delenit usus nec Falerna

     uitis Achaemeniumque costum,

cur inuidendis postibus et nouo               45

sublime ritu moliar atrium?

     Cur ualle permutem Sabina

     diuitias operosiores?

 

I hate the vulgar crowd, and keep them at a distance:

grant me your silence. A priest of the Muses,

I sing a song never heard before,

I sing a song for young women and boys.

The power of dread kings over their peoples,

is the power Jove has over those kings themselves,

famed for his defeat of the Giants,

controlling all with a nod of his head.

It’s true that one man will lay out his vineyards

over wider acres than will his neighbour,

that one candidate who descends to

the Campus, will maintain that he’s nobler,

another’s more famous, or has a larger

crowd of followers: but Necessity sorts

the fates of high and low with equal

justice: the roomy urn holds every name.

Sicilian feasts won’t supply sweet flavours

to the man above whose impious head hangs

a naked sword, nor will the singing

of birds or the playing of zithers bring back

soft sleep. But gentle slumber doesn’t despise

the humble house of a rural labourer,

or a riverbank deep in the shade,

or the vale of Tempe, stirred by the breeze.

He who only longs for what is sufficient,

is never disturbed by tumultuous seas,

nor the savage power of Arcturus

setting, nor the strength of the Kids rising,

nor his vineyards being lashed by the hailstones,

nor his treacherous farmland, rain being blamed

for the state of the trees, the dog-star

parching the fields, or the cruel winter.

The fish can feel that the channel’s narrowing,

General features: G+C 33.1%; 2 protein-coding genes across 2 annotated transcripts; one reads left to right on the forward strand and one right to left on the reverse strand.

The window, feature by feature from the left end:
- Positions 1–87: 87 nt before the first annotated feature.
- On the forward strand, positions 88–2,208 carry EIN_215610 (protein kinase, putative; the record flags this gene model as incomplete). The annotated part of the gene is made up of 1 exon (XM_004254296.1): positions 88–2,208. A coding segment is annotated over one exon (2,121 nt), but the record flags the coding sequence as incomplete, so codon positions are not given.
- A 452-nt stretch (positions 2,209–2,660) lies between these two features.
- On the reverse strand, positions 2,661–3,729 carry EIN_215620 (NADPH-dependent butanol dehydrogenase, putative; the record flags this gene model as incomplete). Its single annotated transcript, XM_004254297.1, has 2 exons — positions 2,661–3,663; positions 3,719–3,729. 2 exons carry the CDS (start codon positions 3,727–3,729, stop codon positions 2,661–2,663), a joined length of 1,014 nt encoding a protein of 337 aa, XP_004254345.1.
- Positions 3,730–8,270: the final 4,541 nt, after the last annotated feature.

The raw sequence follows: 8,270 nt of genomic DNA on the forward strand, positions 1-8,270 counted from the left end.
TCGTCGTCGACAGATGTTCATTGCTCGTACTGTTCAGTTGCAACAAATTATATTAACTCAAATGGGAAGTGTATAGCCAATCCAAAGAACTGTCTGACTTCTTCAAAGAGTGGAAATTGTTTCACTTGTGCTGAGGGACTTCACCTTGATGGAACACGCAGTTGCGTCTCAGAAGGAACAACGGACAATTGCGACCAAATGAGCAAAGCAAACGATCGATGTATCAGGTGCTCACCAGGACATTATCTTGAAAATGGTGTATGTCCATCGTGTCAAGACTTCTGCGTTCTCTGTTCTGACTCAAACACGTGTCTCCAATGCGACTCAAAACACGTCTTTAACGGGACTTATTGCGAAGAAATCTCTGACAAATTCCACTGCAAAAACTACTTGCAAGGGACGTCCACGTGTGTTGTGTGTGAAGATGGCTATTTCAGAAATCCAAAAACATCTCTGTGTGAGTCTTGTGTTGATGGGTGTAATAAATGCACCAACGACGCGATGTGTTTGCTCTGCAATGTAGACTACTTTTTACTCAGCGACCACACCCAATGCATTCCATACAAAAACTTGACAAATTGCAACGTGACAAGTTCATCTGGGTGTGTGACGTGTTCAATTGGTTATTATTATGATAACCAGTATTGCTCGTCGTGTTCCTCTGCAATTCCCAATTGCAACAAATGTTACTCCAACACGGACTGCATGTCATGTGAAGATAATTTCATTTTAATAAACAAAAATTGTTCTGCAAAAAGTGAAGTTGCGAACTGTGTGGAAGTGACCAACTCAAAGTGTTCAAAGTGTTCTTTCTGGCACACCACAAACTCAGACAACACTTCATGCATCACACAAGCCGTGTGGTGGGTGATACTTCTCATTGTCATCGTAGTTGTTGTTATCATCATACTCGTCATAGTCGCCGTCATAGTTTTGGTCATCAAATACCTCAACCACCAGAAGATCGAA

when piles are driven deep: the builder, his team

of workers, the lord who scorns the land

pour the rubble down into the waters.

But Fear and Menace climb up to the same place

where the lord climbs up, and dark Care will not leave

the bronze-clad trireme, and even sits

behind the horseman when he’s out riding.

So if neither Phrygian stone, nor purple,

brighter than the constellations, can solace

the grieving man, nor Falernian

wine, nor the perfumes purchased from Persia,

why should I build a regal hall in modern

style, with lofty columns to stir up envy?

Why should I exchange my Sabine valley,

for the heavier burden of excess wealth?

Odes  III. I  Quintus Horatius Flaccus (Horace). Roman poet (65-8 BC).

Antigone1984:

After leaving public office in Peking in the north of China, whether as retirees or because of a spat with their superiors, Chinese civil servants often moved south towards the Yangtse River, where they settled in towns such as Suzhou, which was (and still is) famed for its gardens. When in office, they had functioned as buttoned-up Confucian officials necessarily subservient to the formal rituals of the imperial court. Afterwards, in retirement, sloughing off the stifling Confucianism of the bureaucracy, they often became Taoists, seeking thereafter to live life in accordance not with orthodox prescription but with the rhythms of Nature.

A mou is 0.667 of a hectare.

 

——–

 You might perhaps care to view some of our earlier posts.  For instance:

1. Why? or How? That is the question (3 Jan 2012)

2. Partitocracy v. Democracy (20 July 2012)

3. The shoddiest possible goods at the highest possible prices (2 Feb 2012)

4. Capitalism in practice  (4 July 2012) 

5.Ladder  (21 June 2012)

 6. A tale of two cities (1)  (6 June 2012)

 7. A tale of two cities (2)  (7 June 2012)

 8. Where’s the beef? Ontology and tinned meat (31 Jan 2012)

Every so often we shall change this sample of previously published posts.

——-